Influence of Temperature and Pearl Rotation on Biomineralization in the Pearl Oyster Pinctada margaritifera
|Author(s)||Le Moullac Gilles1, Schuck Lucie1, Chabrier Sebastien2, Belliard Corinne1, Lyonnard Pierre1, Broustal Floriane1, Soyez Claude1, Saulnier Denis1, Brahmi Chloe3, Ky Chin-Long1, Beliaeff Benoit1|
|Affiliation(s)||1 : Ifremer, UMR EIO 241, Labex Corail, Ctr Pacifique, BP 49, F-98719 Tahiti, French Polynesi, France.
2 : Univ Polynesie Francaise, Lab GEPASUD, BP 6570, F-98702 Faaa, French Polynesi, Fr Polynesia.
3 : Univ Polynesie Francaise, UMR EIO 241, Labex Corail, BP 6570, F-98702 Faaa, French Polynesi, Fr Polynesia.
|Source||Journal Of Experimental Biology (0022-0949) (Company Biologists Ltd), 2018-09 , Vol. 221 , N. 18 , P. jeb186858 (7p.)|
|WOS© Times Cited||10|
|Keyword(s)||Magnetometer, Rotation speed, Nacre growth, Nacre thickness, Gene expression, Pmarg-Pif177|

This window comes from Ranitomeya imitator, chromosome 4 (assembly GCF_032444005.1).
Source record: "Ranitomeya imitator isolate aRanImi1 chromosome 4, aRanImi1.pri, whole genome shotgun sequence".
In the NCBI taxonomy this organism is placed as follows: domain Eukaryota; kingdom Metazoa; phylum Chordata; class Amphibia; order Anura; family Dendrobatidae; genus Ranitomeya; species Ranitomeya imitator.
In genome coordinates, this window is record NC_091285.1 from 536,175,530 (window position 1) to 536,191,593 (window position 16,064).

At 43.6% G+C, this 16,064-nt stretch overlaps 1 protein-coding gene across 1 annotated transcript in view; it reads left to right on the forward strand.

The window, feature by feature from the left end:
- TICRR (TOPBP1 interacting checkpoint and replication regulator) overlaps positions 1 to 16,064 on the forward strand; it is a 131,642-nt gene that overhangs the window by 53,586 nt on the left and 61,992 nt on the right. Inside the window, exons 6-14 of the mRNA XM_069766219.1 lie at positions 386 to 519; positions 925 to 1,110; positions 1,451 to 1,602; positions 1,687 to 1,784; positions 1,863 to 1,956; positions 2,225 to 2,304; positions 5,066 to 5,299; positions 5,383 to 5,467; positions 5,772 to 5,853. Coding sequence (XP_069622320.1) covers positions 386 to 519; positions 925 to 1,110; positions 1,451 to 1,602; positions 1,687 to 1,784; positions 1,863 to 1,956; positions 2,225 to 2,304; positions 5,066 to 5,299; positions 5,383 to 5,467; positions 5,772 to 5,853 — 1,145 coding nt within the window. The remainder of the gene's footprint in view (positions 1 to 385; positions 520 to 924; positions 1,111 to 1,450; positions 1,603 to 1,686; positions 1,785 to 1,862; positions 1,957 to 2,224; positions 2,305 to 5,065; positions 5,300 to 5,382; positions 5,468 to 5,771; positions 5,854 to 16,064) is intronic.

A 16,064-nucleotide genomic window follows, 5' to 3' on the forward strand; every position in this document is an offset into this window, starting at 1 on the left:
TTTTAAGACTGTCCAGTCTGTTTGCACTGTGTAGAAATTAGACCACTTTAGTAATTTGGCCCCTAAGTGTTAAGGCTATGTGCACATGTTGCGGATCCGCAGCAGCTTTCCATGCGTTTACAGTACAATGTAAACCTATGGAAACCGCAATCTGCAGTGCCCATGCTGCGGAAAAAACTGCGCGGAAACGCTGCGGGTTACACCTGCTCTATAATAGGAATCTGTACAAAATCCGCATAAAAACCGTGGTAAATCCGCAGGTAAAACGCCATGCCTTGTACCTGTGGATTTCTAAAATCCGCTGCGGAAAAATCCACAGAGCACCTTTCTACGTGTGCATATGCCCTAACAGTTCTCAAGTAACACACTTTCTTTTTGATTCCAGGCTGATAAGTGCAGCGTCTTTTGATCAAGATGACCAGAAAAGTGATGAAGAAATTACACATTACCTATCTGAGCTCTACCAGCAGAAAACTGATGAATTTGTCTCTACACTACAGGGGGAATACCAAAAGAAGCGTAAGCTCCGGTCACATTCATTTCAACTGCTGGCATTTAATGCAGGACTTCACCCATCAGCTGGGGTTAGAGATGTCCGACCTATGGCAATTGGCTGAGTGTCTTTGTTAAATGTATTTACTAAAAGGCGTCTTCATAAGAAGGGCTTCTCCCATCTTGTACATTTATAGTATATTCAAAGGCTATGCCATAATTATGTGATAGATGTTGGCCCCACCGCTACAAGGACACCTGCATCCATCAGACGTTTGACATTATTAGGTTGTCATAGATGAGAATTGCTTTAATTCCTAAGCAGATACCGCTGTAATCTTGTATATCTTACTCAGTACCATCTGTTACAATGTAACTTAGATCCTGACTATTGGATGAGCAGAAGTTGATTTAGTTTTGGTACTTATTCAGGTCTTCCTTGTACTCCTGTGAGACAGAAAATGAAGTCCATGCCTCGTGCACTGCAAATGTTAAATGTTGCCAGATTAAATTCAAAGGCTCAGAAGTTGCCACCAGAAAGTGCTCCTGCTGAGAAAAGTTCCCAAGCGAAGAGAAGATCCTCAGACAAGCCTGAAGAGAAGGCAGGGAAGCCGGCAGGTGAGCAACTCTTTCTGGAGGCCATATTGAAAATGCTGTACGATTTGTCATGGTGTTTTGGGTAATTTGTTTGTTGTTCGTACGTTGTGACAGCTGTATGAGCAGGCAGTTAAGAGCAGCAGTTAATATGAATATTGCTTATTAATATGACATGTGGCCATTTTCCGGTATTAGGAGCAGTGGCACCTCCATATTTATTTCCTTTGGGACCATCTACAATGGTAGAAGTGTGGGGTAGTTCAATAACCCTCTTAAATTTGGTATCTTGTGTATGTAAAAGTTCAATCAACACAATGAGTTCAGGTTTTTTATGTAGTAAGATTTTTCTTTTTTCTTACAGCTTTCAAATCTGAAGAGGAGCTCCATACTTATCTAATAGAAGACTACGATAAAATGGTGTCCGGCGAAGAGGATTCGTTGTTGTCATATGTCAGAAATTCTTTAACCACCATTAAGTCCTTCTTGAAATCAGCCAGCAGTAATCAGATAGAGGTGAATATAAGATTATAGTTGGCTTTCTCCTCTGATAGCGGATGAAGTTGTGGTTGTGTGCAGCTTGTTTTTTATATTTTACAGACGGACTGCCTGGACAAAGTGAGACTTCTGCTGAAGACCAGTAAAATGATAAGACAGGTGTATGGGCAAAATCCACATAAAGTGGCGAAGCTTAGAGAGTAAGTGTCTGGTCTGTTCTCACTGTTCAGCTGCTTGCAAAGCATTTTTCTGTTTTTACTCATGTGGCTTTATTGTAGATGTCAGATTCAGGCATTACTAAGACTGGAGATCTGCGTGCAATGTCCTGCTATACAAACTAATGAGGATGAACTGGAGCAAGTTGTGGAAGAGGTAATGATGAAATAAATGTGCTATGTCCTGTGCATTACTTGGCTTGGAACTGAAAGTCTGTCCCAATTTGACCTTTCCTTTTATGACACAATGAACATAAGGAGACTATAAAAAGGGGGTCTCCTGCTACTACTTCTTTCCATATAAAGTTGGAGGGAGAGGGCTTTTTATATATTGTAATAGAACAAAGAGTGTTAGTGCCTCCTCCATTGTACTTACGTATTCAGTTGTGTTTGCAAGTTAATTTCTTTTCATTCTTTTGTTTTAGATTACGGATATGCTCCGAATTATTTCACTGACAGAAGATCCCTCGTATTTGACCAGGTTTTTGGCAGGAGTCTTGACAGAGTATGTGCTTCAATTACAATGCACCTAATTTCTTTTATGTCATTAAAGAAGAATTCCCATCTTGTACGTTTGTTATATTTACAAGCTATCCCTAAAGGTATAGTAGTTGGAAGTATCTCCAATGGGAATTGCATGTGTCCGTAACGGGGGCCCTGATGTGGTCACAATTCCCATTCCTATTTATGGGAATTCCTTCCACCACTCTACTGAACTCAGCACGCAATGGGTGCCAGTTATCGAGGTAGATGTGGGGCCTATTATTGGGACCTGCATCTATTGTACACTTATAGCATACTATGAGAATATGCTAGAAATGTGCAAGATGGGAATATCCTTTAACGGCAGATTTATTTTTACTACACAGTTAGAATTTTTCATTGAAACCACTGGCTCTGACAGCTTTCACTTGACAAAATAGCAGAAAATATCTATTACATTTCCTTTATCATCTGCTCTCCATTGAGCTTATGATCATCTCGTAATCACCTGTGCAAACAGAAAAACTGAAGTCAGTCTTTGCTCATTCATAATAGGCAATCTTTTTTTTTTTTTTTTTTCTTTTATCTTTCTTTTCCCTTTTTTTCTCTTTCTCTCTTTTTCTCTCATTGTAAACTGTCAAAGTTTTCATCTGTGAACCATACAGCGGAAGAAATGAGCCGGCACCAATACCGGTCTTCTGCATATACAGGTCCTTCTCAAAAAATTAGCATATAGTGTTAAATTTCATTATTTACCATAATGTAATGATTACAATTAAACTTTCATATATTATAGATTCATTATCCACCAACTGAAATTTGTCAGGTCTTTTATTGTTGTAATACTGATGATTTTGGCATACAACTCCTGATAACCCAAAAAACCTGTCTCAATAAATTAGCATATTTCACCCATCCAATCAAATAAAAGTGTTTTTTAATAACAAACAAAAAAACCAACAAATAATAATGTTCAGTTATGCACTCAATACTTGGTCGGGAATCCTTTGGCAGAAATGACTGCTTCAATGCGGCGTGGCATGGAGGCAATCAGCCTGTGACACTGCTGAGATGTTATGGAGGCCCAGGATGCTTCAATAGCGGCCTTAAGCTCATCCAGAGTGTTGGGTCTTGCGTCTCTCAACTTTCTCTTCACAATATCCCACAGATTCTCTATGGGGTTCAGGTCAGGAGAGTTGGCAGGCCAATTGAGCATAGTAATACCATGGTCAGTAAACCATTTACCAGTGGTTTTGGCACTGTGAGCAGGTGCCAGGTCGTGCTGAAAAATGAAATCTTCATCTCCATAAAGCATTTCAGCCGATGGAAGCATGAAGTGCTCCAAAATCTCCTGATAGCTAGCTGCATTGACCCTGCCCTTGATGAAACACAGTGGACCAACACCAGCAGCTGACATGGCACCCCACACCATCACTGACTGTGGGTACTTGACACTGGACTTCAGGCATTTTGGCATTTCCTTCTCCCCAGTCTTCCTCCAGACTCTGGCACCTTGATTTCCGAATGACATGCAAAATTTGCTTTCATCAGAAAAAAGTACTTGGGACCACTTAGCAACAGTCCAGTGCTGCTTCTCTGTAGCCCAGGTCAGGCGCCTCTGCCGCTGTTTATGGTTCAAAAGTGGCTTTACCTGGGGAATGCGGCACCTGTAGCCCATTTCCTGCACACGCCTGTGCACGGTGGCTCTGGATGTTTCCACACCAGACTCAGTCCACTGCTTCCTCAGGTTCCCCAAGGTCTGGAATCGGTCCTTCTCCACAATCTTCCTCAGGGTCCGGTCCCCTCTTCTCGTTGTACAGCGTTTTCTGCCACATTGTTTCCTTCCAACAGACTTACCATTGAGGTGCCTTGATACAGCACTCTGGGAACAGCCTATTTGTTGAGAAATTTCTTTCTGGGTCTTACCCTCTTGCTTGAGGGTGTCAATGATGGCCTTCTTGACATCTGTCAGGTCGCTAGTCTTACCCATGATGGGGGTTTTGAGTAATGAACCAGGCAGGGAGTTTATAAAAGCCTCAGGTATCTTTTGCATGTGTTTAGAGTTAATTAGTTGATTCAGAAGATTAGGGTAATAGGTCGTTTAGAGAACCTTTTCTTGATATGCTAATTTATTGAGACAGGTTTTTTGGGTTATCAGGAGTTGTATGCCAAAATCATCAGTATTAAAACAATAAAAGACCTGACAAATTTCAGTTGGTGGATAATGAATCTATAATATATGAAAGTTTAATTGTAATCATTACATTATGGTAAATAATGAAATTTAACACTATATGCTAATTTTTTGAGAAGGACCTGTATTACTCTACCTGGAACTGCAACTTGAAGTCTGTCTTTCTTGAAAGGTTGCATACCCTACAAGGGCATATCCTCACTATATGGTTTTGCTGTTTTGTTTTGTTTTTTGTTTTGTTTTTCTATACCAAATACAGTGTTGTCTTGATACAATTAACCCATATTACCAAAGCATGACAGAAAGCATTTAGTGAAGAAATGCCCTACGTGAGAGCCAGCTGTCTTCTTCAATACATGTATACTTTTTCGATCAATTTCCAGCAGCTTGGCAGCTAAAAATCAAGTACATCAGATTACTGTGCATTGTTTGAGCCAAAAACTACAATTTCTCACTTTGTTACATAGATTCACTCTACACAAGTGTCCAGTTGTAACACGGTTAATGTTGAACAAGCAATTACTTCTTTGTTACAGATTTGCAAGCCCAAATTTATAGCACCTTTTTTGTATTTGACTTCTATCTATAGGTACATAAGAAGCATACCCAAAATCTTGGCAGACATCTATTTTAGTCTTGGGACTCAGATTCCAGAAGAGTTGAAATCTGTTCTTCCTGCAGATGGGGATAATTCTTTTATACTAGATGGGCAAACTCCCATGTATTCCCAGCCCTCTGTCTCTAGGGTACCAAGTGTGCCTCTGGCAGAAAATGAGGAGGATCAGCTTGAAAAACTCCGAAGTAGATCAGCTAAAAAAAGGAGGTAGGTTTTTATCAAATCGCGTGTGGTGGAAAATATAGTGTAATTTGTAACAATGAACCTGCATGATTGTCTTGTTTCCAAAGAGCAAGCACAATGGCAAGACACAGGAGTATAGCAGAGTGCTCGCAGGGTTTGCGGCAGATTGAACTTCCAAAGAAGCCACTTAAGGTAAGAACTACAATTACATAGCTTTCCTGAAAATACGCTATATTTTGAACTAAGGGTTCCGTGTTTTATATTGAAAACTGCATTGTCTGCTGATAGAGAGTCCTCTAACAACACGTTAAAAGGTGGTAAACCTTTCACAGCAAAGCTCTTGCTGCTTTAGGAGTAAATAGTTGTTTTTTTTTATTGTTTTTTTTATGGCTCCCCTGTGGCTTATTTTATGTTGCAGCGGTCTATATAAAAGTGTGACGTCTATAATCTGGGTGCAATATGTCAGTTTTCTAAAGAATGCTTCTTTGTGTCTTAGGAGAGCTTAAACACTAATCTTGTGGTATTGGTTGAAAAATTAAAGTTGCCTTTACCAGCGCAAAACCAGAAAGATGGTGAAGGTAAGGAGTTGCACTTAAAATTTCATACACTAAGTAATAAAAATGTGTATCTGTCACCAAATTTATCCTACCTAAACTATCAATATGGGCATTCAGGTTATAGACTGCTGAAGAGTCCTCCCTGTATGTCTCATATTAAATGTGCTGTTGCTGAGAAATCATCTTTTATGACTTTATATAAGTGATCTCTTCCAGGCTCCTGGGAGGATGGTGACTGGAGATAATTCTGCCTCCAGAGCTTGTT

The objective of this study was to observe the impact of temperature on pearl formation using an integrative approach describing the rotation of the pearls, the rate of nacre deposition, the thickness of the aragonite tablets and the biomineralizing potential of the pearl sac tissue though the expression level of some key genes. Fifty pearl oysters were grafted with magnetized nuclei to allow the rotation of the pearls to be described. Four months later, 32 of these pearl oysters were exposed to four temperatures (22, 26, 30 and 34°C) for 2 weeks. Results showed that the rotation speed differed according to the movement direction: pearls with axial movement (AM) had a significantly higher rotation speed than those with random movement (RM). Pearl growth rate was influenced by temperature, with a maximum between 26 and 30°C but almost no growth at 34°C. Lastly, among the nine genes implicated in the biomineralization process, the Pmarg-Pif177 expression was significantly modified by temperature. These results showed that the rotation speed of the pearls was not linked to pearl growth or to the expression profiles of biomineralizing genes targeted in this study. On the basis of our results, we consider that pearl rotation is a more complex process than formerly thought. Mechanisms involved could include a strong environmental forcing in immediate proximity to the pearl. Another implication of our findings is that, in the context of ocean warming, pearl growth and quality can be expected to decrease in pearl oysters exposed to temperatures above 30°C.